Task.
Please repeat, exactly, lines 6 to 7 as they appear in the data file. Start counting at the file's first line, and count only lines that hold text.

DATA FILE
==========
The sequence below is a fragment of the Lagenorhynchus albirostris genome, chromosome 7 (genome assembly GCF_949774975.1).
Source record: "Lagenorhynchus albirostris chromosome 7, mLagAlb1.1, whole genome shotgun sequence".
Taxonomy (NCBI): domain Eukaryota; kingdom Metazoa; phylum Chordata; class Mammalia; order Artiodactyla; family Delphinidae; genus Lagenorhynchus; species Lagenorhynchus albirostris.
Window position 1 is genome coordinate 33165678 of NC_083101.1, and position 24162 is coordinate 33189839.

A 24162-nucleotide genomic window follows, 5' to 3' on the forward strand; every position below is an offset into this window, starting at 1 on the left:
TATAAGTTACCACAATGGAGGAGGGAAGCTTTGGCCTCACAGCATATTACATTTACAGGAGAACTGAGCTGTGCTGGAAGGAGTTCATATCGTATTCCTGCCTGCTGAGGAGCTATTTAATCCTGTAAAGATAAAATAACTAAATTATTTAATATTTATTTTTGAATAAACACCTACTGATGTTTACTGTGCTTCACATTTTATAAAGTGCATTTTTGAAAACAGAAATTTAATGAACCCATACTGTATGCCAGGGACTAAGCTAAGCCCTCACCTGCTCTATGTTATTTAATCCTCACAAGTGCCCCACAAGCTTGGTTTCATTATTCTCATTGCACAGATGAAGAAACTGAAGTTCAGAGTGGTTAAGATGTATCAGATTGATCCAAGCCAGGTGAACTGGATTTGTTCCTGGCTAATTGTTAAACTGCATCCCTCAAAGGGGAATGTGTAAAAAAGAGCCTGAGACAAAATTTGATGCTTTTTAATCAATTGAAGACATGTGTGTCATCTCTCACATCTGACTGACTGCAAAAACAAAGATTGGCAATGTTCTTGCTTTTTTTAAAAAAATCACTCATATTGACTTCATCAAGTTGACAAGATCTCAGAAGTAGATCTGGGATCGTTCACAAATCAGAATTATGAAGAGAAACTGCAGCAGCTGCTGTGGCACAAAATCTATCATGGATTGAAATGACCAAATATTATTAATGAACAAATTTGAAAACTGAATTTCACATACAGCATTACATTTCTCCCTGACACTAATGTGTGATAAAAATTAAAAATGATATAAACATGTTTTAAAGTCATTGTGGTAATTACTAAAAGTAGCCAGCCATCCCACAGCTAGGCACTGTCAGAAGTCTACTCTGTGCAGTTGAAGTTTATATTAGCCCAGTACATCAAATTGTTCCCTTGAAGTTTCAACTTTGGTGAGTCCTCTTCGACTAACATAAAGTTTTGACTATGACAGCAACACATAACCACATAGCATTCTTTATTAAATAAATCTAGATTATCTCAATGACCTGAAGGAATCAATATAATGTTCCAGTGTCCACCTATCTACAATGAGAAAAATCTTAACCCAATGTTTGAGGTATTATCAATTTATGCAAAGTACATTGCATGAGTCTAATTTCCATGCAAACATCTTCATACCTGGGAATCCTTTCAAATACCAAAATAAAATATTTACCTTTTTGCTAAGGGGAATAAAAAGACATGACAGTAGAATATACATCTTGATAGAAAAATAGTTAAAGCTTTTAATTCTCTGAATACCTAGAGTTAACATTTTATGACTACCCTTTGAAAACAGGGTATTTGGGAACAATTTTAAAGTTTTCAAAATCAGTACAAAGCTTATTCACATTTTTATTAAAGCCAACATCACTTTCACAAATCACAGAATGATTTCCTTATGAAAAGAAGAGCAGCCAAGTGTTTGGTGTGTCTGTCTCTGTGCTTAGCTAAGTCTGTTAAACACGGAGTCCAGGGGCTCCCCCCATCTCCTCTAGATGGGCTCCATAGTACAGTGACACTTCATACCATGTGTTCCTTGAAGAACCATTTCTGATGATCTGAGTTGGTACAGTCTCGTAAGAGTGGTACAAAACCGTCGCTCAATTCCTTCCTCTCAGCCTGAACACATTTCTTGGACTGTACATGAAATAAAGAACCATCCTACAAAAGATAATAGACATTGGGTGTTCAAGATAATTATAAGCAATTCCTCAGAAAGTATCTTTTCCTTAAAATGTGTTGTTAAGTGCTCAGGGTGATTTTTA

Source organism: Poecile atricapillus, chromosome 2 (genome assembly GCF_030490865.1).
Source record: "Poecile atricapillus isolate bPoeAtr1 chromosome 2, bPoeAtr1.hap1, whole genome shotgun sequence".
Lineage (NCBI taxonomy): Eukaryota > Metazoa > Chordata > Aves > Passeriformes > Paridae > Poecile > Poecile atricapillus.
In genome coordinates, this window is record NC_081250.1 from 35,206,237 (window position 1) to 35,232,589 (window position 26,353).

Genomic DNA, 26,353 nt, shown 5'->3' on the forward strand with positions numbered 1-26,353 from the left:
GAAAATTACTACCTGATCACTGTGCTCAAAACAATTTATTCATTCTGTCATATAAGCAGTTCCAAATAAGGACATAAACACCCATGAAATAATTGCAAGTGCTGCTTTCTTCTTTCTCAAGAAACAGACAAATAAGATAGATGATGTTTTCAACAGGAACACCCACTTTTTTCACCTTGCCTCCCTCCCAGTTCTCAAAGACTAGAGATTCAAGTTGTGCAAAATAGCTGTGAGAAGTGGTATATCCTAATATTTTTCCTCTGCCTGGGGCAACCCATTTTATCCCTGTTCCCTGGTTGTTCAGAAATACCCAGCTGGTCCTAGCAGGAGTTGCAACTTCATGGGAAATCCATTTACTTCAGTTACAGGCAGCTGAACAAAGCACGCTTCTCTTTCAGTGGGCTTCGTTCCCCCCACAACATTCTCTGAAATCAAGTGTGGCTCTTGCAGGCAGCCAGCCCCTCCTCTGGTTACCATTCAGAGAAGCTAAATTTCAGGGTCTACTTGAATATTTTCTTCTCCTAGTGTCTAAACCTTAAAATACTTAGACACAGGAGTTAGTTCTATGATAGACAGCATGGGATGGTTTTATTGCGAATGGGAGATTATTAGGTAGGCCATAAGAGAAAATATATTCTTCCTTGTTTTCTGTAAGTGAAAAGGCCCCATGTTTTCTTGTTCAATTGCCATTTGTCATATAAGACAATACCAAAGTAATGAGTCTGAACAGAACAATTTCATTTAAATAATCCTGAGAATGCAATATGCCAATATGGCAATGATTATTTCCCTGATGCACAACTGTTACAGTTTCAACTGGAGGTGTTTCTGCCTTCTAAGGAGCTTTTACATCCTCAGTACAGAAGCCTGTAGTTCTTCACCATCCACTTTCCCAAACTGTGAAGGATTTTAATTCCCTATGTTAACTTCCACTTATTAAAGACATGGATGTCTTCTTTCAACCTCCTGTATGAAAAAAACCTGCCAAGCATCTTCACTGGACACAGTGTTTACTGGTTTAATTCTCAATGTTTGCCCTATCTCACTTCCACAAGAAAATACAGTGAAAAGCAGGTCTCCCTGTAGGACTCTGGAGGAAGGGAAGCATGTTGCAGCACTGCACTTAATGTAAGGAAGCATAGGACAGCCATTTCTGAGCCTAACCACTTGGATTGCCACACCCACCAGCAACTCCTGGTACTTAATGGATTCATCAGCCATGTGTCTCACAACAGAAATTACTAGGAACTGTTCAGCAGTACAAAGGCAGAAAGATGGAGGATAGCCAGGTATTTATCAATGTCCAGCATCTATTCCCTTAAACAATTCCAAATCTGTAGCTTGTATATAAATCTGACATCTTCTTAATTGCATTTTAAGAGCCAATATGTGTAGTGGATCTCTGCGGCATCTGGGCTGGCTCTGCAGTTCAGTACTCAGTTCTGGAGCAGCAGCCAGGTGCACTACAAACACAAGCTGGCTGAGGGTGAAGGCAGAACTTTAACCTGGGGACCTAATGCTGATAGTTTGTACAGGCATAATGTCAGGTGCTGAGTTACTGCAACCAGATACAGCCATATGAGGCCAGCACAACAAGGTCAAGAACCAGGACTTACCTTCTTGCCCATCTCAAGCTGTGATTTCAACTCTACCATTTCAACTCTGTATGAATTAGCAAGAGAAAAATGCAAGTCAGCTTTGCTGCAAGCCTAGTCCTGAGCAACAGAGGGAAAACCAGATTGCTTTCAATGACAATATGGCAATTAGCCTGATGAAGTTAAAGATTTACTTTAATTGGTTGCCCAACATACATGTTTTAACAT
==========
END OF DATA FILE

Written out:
TATAAGTTACCACAATGGAGGAGGGAAGCTTTGGCCTCACAGCATATTACATTTACAGGAGAACTGAGCTGTGCTGGAAGGAGTTCATATCGTATTCCTGCCTGCTGAGGAGCTATTTAATCCTGTAAAGATAAAATAACTAAATTATTTAATATTTATTTTTGAATAAACACCTACTGATGTTTACTGTGCTTCACATTTTATAAAGTGCATTTTTGAAAACAGAAATTTAATGAACCCATACTGTATGCCAGGGACTAAGCTAAGCCCTCACCTGCTCTATGTTATTTAATCCTCACAAGTGCCCCACAAGCTTGGTTTCATTATTCTCATTGCACAGATGAAGAAACTGAAGTTCAGAGTGGTTAAGATGTATCAGATTGATCCAAGCCAGGTGAACTGGATTTGTTCCTGGCTAATTGTTAAACTGCATCCCTCAAAGGGGAATGTGTAAAAAAGAGCCTGAGACAAAATTTGATGCTTTTTAATCAATTGAAGACATGTGTGTCATCTCTCACATCTGACTGACTGCAAAAACAAAGATTGGCAATGTTCTTGCTTTTTTTAAAAAAATCACTCATATTGACTTCATCAAGTTGACAAGATCTCAGAAGTAGATCTGGGATCGTTCACAAATCAGAATTATGAAGAGAAACTGCAGCAGCTGCTGTGGCACAAAATCTATCATGGATTGAAATGACCAAATATTATTAATGAACAAATTTGAAAACTGAATTTCACATACAGCATTACATTTCTCCCTGACACTAATGTGTGATAAAAATTAAAAATGATATAAACATGTTTTAAAGTCATTGTGGTAATTACTAAAAGTAGCCAGCCATCCCACAGCTAGGCACTGTCAGAAGTCTACTCTGTGCAGTTGAAGTTTATATTAGCCCAGTACATCAAATTGTTCCCTTGAAGTTTCAACTTTGGTGAGTCCTCTTCGACTAACATAAAGTTTTGACTATGACAGCAACACATAACCACATAGCATTCTTTATTAAATAAATCTAGATTATCTCAATGACCTGAAGGAATCAATATAATGTTCCAGTGTCCACCTATCTACAATGAGAAAAATCTTAACCCAATGTTTGAGGTATTATCAATTTATGCAAAGTACATTGCATGAGTCTAATTTCCATGCAAACATCTTCATACCTGGGAATCCTTTCAAATACCAAAATAAAATATTTACCTTTTTGCTAAGGGGAATAAAAAGACATGACAGTAGAATATACATCTTGATAGAAAAATAGTTAAAGCTTTTAATTCTCTGAATACCTAGAGTTAACATTTTATGACTACCCTTTGAAAACAGGGTATTTGGGAACAATTTTAAAGTTTTCAAAATCAGTACAAAGCTTATTCACATTTTTATTAAAGCCAACATCACTTTCACAAATCACAGAATGATTTCCTTATGAAAAGAAGAGCAGCCAAGTGTTTGGTGTGTCTGTCTCTGTGCTTAGCTAAGTCTGTTAAACACGGAGTCCAGGGGCTCCCCCCATCTCCTCTAGATGGGCTCCATAGTACAGTGACACTTCATACCATGTGTTCCTTGAAGAACCATTTCTGATGATCTGAGTTGGTACAGTCTCGTAAGAGTGGTACAAAACCGTCGCTCAATTCCTTCCTCTCAGCCTGAACACATTTCTTGGACTGTACATGAAATAAAGAACCATCCTACAAAAGATAATAGACATTGGGTGTTCAAGATAATTATAAGCAATTCCTCAGAAAGTATCTTTTCCTTAAAATGTGTTGTTAAGTGCTCAGGGTGATTTTTA

Source organism: Poecile atricapillus, chromosome 2 (genome assembly GCF_030490865.1).